The documentary Winter On Fire (Netflix, 2014) answers the first part of this question; that the majority of Ukrainians want their country to forge a stronger relationship with the EU. The violent clashes between protesters and armed government forces were triggered by former President Yanukovych’s decision to refuse an ‘association agreement’ with the EU at the last minute. Plans were in place for EU funds to be exchanged with the Ukrainian government in return for liberalizing reforms, but Yanukovych instead took out a multi-billion dollar loan with Russia, a deal which sources most of its support from people in Ukraine’s south-eastern regions. (However, 57 per cent of the government-controlled East are reported to have perceived the events as an ‘illegal’ coup.)

Ukraine is another stage in a saga that has spanned decades and torn countries like Vietnam and Afghanistan apart. In 2014, Russian Foreign Ministry stated:

‘What is happening is a direct result of the policies of appeasement by Western politicians and European institutions, which from the beginning of the crisis turned a blind eye to the aggressive actions of radical forces in Ukraine, thereby encouraging them to escalate and provoke the legitimate authority’.

To this, economist Yanis Varoufakis says that the EU ‘however fast it may be descending into democratic illegitimacy, still looks like Heaven through many Ukrainian eyes’, and that Ukrainians find ‘their highest hopes are resting on weak shoulders’.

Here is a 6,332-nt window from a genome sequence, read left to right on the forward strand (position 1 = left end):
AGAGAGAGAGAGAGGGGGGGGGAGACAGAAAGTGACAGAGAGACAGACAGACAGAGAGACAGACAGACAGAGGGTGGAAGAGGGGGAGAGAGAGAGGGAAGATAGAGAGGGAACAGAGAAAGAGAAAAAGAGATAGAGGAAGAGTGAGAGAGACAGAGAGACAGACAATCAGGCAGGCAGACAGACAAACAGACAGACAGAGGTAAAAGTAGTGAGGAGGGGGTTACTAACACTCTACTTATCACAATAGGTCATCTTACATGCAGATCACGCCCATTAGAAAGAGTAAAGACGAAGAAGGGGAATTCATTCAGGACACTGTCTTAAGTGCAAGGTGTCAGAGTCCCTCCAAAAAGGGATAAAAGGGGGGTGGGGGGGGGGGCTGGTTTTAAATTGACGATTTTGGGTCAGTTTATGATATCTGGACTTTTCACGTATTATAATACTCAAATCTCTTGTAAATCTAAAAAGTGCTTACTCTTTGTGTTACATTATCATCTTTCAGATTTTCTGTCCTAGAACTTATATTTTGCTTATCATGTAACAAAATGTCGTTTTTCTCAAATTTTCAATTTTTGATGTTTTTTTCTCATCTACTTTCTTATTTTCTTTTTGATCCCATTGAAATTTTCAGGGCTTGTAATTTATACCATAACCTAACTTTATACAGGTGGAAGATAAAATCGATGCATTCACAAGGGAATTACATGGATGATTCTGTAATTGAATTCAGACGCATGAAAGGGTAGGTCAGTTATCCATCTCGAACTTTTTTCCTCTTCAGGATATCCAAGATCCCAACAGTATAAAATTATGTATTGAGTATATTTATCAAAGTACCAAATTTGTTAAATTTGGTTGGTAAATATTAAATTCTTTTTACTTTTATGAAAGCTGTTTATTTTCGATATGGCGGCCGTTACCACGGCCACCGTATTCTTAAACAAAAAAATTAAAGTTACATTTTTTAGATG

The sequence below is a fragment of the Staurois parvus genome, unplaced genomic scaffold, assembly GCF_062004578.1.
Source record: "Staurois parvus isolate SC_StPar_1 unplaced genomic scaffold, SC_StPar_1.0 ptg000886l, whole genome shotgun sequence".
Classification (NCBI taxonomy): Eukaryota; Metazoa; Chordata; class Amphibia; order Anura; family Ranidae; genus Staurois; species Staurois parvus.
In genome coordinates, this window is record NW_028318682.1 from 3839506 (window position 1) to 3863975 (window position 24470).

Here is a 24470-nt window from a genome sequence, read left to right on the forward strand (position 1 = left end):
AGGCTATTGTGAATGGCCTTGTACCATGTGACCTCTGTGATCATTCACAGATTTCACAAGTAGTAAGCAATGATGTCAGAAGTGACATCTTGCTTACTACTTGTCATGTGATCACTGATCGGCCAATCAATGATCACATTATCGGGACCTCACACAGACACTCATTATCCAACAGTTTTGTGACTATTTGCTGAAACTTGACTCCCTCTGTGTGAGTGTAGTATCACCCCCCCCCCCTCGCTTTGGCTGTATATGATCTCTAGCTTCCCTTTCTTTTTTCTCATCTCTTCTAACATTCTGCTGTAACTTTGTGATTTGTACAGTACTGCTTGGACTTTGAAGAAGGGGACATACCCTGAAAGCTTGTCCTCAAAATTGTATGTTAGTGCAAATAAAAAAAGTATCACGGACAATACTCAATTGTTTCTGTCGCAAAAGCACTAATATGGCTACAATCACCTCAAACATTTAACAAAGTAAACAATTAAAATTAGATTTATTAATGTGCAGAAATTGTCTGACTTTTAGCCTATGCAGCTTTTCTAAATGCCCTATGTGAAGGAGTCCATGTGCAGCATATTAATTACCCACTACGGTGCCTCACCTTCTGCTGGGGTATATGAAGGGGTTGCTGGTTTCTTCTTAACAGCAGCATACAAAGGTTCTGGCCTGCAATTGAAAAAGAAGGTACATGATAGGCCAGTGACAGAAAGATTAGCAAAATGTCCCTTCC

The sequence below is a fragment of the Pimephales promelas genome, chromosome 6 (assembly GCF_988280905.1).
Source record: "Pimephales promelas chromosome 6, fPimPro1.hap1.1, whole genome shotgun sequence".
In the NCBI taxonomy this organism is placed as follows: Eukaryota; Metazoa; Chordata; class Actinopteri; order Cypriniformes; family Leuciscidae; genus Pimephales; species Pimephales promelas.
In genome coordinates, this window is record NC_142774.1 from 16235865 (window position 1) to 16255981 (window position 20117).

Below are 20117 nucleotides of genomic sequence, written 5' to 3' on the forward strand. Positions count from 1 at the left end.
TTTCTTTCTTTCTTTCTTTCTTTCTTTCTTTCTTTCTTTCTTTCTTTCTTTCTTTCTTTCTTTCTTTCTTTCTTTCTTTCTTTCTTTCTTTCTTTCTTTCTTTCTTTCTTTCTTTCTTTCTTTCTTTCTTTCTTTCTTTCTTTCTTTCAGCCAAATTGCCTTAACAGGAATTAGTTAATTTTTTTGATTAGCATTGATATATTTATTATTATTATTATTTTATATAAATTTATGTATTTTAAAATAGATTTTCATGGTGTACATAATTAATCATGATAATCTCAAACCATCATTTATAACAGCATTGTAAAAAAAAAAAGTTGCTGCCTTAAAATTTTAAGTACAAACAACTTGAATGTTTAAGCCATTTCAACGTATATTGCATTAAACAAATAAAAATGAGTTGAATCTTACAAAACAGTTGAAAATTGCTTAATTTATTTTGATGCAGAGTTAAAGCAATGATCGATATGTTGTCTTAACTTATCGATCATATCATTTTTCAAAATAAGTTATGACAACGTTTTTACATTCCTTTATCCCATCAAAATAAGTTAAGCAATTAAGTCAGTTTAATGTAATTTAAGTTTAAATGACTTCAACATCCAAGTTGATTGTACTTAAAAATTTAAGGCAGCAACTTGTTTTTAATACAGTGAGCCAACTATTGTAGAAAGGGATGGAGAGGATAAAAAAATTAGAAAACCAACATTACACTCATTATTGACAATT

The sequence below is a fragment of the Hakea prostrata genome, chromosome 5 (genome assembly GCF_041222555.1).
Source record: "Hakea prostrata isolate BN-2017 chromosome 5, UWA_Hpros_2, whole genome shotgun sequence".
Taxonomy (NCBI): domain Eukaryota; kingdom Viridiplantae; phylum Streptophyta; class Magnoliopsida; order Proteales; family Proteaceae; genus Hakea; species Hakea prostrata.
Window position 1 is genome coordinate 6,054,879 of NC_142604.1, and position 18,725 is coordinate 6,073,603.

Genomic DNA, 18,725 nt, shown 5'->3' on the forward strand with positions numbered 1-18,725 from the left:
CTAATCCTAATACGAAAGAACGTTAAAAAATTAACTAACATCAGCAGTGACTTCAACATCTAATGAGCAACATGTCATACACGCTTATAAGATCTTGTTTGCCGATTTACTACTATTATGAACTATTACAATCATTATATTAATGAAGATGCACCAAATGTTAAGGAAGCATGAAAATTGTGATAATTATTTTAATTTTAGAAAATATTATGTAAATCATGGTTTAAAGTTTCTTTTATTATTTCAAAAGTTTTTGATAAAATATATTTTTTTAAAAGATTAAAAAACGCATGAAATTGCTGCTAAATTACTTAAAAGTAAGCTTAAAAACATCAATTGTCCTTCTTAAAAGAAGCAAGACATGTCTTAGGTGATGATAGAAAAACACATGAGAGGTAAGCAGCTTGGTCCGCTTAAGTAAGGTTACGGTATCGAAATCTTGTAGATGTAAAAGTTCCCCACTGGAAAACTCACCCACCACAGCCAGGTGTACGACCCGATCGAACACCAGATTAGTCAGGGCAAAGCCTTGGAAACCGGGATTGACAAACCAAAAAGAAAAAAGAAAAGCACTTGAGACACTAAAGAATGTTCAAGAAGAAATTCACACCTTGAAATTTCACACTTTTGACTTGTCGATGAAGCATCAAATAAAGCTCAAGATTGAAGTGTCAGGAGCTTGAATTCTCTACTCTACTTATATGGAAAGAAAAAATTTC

So, would the EU benefit Ukraine?

The EU would certainly argue that it would, as do many Ukrainians. But, writing in The Guardian in June 2014, Slovenian commentator Slavoj Zizek had this to say on the events in Kiev:

‘It is not the Ukrainians who should learn from Europe: Europe has to learn to live up to the dream that motivated the protesters on the Maidan. The lesson that frightened liberals should learn is that only a more radical left can save what is worth saving in the liberal legacy today… What, exactly, does the “Europe” the Ukrainian protesters are referring to stand for? It can’t be reduced to a single idea: it spans nationalist and even fascist elements but extends also to the idea of what Etienne Balibar calls égaliberté, freedom-in-equality, the unique contribution of Europe to the global political imaginary, even if it is in practice today mostly betrayed by European institutions and citizens themselves’.

The split in Ukraine also reflects Western attitudes to similar situations elsewhere. Owen Jones compares Ukraine to Israel, a nation that he (rightly) asserts ‘is allowed systematically to violate UN resolutions’ and annex Palestinian land. Then look at Chechnya where, as Varoufakis asks, ‘On what principle does a Western liberal deny the right of Chechens to independence from Russia, but is prepared to defend to the hilt the Georgians or the Ukrainians’ right to self-determination?’

Here in Europe we have several choices: standing by the EU in its current form; reforming the organization; giving in to right-wing populism; or uniting and forging a more radical left. Varoufakis sees this as a battleground between ‘Russia’s industrial neo-feudalism, the US State Department’s ambitions, and Germany’s neo-Lebensraum policies’ (a.k.a. expanding its market/industrial space eastwards).

So it must be asked, are conferences like this going to give Ukraine the future it thinks it wants? What also is ‘the “dream” of Europe?’ Is it the ideals of democracy and of Balbar’s égaliberté? Essentially, is Europe really a dream, or is it simply better than the ‘nightmare’ that looms on Ukraine’s perimeters?